Winter Boots

People living in snowy climes like Canada are only too aware of how stressful walking on slippery sidewalks and roads can be during winter. A team of Canadian scientists recently tested almost 100 different types of boots for slip resistance and selected only eight models among their top picks. All the others were deemed not good enough to be reliably slip-resistant. In fact some winter boots were so bad they could not even stand up on level ice according to Dr. Geoff Fernie, research director of the Toronto Rehabilitation Institute The tests were rigorous and involved a unique Maximum Achievable Angle (MAA) method, using real people in simulated winter conditions, conducted in an underground WinterLab. The participants walked both uphill and downhill on surfaces covered with both bare and melting ice and the largest angle reached before they slipped under any of these conditions was awarded an MMA score for each pair of boots. All the participants wore harnesses while the tests were conducted so that they did not fall after slipping. The WinterLab recreated the ice on moveable surfaces, wind speeds up to 18 miles an hour, and sub-zero temperatures.

Three pairs of safety boots and five pairs of casual boots passed the test. They all received a ranking of one ‘snowflake’ out of a possible 3 which meant that their MAAs were between 7 to 10 degrees. Curb ramps in the province of Ontario are not supposed to exceed 7 degrees by law and none of the boots tested got more than 1 snowflake.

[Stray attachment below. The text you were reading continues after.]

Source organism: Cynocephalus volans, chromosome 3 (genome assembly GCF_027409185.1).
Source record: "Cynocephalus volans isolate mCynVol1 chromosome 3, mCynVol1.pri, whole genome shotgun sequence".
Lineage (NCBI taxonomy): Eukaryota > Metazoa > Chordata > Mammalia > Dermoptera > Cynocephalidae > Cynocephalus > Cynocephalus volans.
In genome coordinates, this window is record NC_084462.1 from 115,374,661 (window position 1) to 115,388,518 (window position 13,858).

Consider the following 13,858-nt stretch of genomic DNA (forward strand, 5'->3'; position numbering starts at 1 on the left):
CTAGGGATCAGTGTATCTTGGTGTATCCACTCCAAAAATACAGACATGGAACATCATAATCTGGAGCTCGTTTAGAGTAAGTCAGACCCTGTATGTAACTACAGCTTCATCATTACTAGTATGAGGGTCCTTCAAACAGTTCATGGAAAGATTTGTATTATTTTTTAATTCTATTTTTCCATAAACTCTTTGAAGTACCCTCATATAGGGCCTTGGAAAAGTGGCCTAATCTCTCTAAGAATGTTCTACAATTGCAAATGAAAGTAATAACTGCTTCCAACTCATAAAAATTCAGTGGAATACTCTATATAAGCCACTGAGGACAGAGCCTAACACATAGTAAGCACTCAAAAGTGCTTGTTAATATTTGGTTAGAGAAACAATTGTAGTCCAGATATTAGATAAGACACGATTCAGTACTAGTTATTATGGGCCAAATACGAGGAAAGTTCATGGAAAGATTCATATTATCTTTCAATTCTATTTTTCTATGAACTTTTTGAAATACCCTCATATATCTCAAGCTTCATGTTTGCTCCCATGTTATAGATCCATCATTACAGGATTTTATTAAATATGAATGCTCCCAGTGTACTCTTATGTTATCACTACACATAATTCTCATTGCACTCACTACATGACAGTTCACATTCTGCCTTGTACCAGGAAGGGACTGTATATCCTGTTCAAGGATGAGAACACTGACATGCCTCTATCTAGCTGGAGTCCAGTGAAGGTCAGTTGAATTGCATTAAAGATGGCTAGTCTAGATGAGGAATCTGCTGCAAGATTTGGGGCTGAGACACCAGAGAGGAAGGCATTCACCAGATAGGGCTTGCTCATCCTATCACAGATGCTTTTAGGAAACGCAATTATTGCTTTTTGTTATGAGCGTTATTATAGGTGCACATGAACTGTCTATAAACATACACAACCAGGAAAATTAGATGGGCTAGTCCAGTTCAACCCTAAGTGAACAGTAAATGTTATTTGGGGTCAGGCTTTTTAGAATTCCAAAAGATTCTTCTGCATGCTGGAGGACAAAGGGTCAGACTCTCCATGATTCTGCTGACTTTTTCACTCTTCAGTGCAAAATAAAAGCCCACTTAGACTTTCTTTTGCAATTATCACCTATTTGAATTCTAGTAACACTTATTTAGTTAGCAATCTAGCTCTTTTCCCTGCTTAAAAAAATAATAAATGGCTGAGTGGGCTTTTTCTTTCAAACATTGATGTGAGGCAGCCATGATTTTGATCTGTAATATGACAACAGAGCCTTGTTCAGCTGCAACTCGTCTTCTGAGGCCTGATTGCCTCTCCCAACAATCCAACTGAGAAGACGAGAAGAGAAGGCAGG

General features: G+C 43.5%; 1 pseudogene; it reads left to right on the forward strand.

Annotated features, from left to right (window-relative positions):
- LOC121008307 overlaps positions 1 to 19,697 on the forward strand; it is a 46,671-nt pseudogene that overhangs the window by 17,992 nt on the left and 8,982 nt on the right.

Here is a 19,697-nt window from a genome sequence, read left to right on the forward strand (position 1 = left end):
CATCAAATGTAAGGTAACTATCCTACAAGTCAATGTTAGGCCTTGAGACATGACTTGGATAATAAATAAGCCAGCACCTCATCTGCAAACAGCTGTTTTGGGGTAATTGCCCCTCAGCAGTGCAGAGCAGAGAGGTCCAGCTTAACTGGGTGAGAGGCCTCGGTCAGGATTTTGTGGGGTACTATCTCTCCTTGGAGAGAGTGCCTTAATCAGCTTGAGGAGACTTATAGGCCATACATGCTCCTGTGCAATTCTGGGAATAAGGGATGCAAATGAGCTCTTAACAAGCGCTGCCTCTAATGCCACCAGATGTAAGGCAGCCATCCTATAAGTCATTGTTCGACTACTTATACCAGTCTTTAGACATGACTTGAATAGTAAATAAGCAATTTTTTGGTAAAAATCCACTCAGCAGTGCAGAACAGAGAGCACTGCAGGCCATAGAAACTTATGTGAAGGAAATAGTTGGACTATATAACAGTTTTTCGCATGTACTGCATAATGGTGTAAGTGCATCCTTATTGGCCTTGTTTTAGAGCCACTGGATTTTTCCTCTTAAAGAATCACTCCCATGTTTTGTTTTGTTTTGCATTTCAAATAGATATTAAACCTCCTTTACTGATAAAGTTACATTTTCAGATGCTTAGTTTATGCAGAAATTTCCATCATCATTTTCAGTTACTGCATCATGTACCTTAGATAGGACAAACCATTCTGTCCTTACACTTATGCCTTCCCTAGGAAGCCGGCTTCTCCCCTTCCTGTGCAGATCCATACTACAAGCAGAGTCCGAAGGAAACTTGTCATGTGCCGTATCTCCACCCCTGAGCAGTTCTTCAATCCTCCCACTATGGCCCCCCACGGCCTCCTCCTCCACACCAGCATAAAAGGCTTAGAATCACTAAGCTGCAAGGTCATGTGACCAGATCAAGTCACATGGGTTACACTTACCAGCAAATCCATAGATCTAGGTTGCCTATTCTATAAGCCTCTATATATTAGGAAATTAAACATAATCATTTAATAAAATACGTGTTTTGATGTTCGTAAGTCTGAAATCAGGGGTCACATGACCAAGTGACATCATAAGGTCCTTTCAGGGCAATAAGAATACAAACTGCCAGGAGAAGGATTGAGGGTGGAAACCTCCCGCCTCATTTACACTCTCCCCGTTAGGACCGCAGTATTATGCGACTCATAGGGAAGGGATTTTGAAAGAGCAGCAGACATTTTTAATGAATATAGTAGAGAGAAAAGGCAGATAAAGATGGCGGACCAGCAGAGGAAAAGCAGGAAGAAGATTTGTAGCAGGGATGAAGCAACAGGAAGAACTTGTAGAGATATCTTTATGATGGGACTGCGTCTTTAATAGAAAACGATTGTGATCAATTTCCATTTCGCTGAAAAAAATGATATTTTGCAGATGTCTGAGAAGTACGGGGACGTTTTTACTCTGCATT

Only two women’s boot shoe models received a snowflake. In the casual category, only the Sperry Powder Valley Vibram Arctic Grip Boot got a score of 9. And in the safety category, the Marks Dakota CTCP Transitional boot which is only available in Canada, qualified with a score of 8. In the men’s category, some of the models that made the cut included models from Caterpillar, Sperry, Wind River, and Marks. The ones that had the best outsole grips were the Green Diamond and Vibram’s Arctic Grip models. The Green Diamond outsoles are made of robber with grit embedded in them while the Artic Grip outsoles are smooth with tiny crampons.

Shoppers now have slip-resistant ratings for shoes for the first time, similar to the ratings given for winter tires. The researchers concluded that many serious injuries might possibly be prevented going forward by people choosing to buy better non-slip footwear. More than 21,000 people went to hospital in Ontario last year after slipping on ice and often the injuries were serious. The results of the tests on the boots have been published on  Dr. Fernie also expects the ratings to have more impact in the future as the lab is testing shoe prototypes that can hold their grip on more than 10 and possibly up to 15 degrees. If successful, his team hopes to collude with manufacturers to get these technologies into production so that they become available in store shelves within two years. This will be a positive spinoff for customers as winter boot manufacturers will be forced to be more competitive and improve the quality of their merchandise.

The tests did not include simulated snow or the more treacherous snow covering ice as these conditions were difficult to recreate in the WinterLab. The hardiness of the new outsole materials have likewise not yet been tested. The snowflake ratings come into the reckoning if the boots are able to negotiate the minimum 7 degree inclines and the maximum snowflake rating of 3 would involve negotiating a 15 degree slope. Fernie said that he thought there would be significant improvements in the rating scores within a few years and that the lab, along with boot manufacturers, are working on developing more slip-resistant materials.